Prof. Peer’s work was among the first to demonstrate systemic delivery of RNA molecules using targeted nanocarriers to the immune system and he pioneered the use of RNA interference (RNAi) in immune cells. In addition, his lab was the first to show systemic, cell specific delivery of modified mRNA to cells to induce therapeutic gene expression of desired proteins within the immune system that has enormous implications in cancer, inflammation and infection diseases (e.g. COVID 19 mRNA vaccines). In addition, his lab was the first to show high efficiency, systemic, cell specific therapeutic genome editing in cancer.

Prof. Peer has more than 130 pending and granted patents. Some of them have been licensed to several pharmaceutical companies and one is currently under registration (as a new biological drug in Inflammatory Bowel Disease). In addition, based on his work, five spin-off companies were generated aiming to bring innovative personalized medicine into clinical practice. 

Prof. Peer received more than 30 awards and honors and he serves on the scientific advisory board of more than 15 companies, and on the editorial board of more than 20 journals. He is also an Associate Editor of the Journal of Controlled Release. Prof. Peer is a past President of the Israeli Chapter of the Controlled Release Society, and a Past Member of the Board of the Israel Young Academy.

Ana Pombo

Max Delbrueck Centre for Molecular Medicine, Berlin, DE

Oded Rechavi

Tel Aviv University, Israel

Oded Rechavi is a Full Professor at the Faculty of Life Sciences at Tel Aviv University. His mission is “to challenge fundamental long-held dogmas”. Using C. elegans nematodes, he provided direct evidence that an acquired trait can be inherited, worked to elucidate the mechanism and rules of small RNA-mediated transgenerational inheritance, discovered that the nematodes’ brains can control the behavior of their progeny, and identified a simple neuronal circuit-level mechanism that explains economic irrationality. Aside from his work on nematodes, Oded utilized genome sequencing of ancient DNA to “piece together” fragments of the Dead Sea Scrolls and demonstrated that Toxoplasma parasites can be genetically engineered to deliver drugs to the nervous system. He is an ERC Fellow, and was awarded many prestigious prizes, including the Polymath Prize (Schmidt Futures), the Kadar Award, the Blavatnik Award, the Krill Wolf Award, the Alon Fellowship, and F.I.R.S.T (Bikura) Prize, and the Gross Lipper Fellowship. Prof. Rechavi is a member of the young Israeli Academy of Science and the European Molecular Biology Organization and was selected as one of the “10 Most Creative People in Israel Under 40”, and one of the “40 Most Promising People in Israel Under 40”.

Michal Rosen-Zvi

The Hebrew University of Jerusalem, Israel

Dr. Rosen-Zvi is the Director for Health Informatics at IBM Research and a visiting Professor at the Faculty of Medicine, the Hebrew University. She is also heading the Health Informatics Department at IBM Research, Haifa. Michal holds a PhD in computational physics and completed her postdoctoral studies at UC Berkeley, UC Irvine, and the Hebrew University in the area of Machine Learning. She joined IBM Research in 2005 and has since led various projects in the area of machine learning and healthcare and was recognized for her contribution e.g. to AI technologies in wafer production and contributions to partnerships with pharmaceutical companies such as Guerbet and Teva. Michal has published more than 40 peer-reviewed papers that were cited more than 5000 times according to Google Scholar. She is a member of IBM Industry Academy, a member of the Israeli National Council of Digital Health and Innovation and an elected member of the board of the Israeli Society for HealthTech; More details on Michal can be seen at https://en.wikipedia.org/wiki/Michal_Rosen-Zvi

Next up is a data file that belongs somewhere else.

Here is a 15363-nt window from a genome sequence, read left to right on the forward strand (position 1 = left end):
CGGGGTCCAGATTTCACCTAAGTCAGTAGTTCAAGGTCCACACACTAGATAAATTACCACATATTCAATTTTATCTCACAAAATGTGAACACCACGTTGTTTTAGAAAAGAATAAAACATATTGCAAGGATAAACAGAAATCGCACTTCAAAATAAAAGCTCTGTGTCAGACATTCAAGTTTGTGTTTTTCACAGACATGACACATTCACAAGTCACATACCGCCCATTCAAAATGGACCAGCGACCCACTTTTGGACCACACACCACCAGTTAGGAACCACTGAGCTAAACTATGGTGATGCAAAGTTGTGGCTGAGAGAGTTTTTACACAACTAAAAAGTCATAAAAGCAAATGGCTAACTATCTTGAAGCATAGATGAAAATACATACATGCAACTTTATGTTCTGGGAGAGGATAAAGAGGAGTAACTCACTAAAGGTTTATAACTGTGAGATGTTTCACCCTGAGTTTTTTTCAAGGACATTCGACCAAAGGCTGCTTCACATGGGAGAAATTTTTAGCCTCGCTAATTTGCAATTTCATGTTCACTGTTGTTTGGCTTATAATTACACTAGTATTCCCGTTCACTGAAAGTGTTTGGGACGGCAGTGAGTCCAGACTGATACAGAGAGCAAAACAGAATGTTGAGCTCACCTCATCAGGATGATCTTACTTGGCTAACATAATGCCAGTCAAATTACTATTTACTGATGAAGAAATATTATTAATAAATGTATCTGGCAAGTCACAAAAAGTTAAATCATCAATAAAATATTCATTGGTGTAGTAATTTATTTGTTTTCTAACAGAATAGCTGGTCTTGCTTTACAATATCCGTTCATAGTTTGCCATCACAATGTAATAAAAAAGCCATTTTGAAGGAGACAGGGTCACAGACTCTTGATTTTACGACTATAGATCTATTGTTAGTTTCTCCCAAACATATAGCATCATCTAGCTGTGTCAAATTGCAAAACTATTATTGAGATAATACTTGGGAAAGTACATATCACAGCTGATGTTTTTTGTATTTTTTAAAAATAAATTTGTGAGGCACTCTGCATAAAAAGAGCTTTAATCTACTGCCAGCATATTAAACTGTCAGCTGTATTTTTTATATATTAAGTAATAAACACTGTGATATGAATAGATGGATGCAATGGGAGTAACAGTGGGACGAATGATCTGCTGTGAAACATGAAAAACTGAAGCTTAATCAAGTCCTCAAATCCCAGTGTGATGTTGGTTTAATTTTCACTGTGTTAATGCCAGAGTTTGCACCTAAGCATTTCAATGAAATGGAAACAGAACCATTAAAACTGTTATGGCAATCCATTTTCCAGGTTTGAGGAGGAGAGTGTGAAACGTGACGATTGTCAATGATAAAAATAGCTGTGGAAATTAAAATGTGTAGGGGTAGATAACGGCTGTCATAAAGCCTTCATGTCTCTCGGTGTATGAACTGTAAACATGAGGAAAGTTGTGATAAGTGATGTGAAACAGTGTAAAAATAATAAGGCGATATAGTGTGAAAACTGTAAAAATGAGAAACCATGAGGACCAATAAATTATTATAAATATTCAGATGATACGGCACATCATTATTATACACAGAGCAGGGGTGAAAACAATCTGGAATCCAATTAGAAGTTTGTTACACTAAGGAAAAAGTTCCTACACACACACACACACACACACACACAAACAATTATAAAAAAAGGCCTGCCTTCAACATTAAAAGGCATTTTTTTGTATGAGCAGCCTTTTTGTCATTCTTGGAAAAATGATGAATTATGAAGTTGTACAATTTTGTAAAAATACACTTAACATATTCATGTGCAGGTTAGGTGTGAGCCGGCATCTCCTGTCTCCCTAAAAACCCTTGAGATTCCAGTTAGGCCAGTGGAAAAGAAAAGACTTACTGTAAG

Varda Shalev

Alike.Health, Israel

Prof. Varda Shalev (MD, MPH) has completed her residency in family medicine and earned an MPA in Public Health Administration at Clark University. After a two year fellowship in medical informatics at the Johns Hopkins University Hospital, Prof. Shalev established the Department of Medical Informatics at Maccabi and was responsible for planning and developing its computerized medical systems. She has pioneered the development of multiple disease registries to support chronic disease management.

Prof. Shalev has also served as the director of primary care division in Maccabi. Altogether, she has authored or coauthored over 031 publications in peer-reviewed journals.

Gil Siegal

Ono College & Tel Aviv University, Israel

Dr. Gil Siegal’s scholarly interests cover the expanding spectrum of modern health law and bioethics including medical malpractice, genetics and biotechnology, public health law, organ transplantation and telemedicine.

Siegal is director of the Center for Health Law and Bioethics at Kiryat Ono College in Israel and a senior researcher at the Gertner Institute for Health Policy. He is chief editor of The Journal of Health Law & Bioethics [Heb].

Siegal serves on several national committees in Israel, including the Israeli National Committee for Medical Research, the Israeli National Committee on Human Genetic Research and the Israeli National Committee on Non-Medical Sex Selection. He is chairperson of the Israeli National Forum for Legal and Ethical Aspect of Genetics.